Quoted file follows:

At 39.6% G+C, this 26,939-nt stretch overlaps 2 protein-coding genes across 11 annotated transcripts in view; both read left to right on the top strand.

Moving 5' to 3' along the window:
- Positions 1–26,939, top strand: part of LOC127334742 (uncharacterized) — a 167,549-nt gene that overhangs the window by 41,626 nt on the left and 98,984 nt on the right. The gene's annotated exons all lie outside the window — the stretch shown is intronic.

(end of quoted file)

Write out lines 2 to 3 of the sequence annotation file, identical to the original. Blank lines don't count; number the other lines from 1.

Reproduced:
Moving 5' to 3' along the window:
- Positions 1–26,939, top strand: part of LOC127334742 (uncharacterized) — a 167,549-nt gene that overhangs the window by 41,626 nt on the left and 98,984 nt on the right. The gene's annotated exons all lie outside the window — the stretch shown is intronic.